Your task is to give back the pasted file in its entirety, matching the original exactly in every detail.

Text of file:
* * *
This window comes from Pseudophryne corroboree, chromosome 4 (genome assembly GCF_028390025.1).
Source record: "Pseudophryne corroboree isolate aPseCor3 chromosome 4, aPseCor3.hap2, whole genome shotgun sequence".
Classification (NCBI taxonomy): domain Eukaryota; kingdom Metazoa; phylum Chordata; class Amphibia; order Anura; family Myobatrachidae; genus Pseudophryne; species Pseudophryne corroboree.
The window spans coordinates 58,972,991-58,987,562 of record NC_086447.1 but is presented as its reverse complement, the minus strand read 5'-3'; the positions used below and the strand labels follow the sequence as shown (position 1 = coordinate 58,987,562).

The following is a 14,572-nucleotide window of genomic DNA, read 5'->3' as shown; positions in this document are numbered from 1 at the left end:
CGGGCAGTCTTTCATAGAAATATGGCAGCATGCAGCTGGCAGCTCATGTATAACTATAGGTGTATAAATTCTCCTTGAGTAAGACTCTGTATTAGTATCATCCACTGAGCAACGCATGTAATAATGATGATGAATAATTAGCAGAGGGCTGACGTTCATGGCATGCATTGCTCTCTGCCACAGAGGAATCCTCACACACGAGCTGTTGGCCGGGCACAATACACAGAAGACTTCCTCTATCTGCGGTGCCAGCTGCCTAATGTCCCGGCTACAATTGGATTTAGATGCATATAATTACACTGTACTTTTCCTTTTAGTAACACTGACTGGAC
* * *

This window comes from Pseudophryne corroboree, chromosome 4 (genome assembly GCF_028390025.1).
Source record: "Pseudophryne corroboree isolate aPseCor3 chromosome 4, aPseCor3.hap2, whole genome shotgun sequence".
Classification (NCBI taxonomy): domain Eukaryota; kingdom Metazoa; phylum Chordata; class Amphibia; order Anura; family Myobatrachidae; genus Pseudophryne; species Pseudophryne corroboree.
The window spans coordinates 58,972,991-58,987,562 of record NC_086447.1 but is presented as its reverse complement, the minus strand read 5'-3'; the positions used below and the strand labels follow the sequence as shown (position 1 = coordinate 58,987,562).

The following is a 14,572-nucleotide window of genomic DNA, read 5'->3' as shown; positions in this document are numbered from 1 at the left end:
CGGGCAGTCTTTCATAGAAATATGGCAGCATGCAGCTGGCAGCTCATGTATAACTATAGGTGTATAAATTCTCCTTGAGTAAGACTCTGTATTAGTATCATCCACTGAGCAACGCATGTAATAATGATGATGAATAATTAGCAGAGGGCTGACGTTCATGGCATGCATTGCTCTCTGCCACAGAGGAATCCTCACACACGAGCTGTTGGCCGGGCACAATACACAGAAGACTTCCTCTATCTGCGGTGCCAGCTGCCTAATGTCCCGGCTACAATTGGATTTAGATGCATATAATTACACTGTACTTTTCCTTTTAGTAACACTGACTGGAC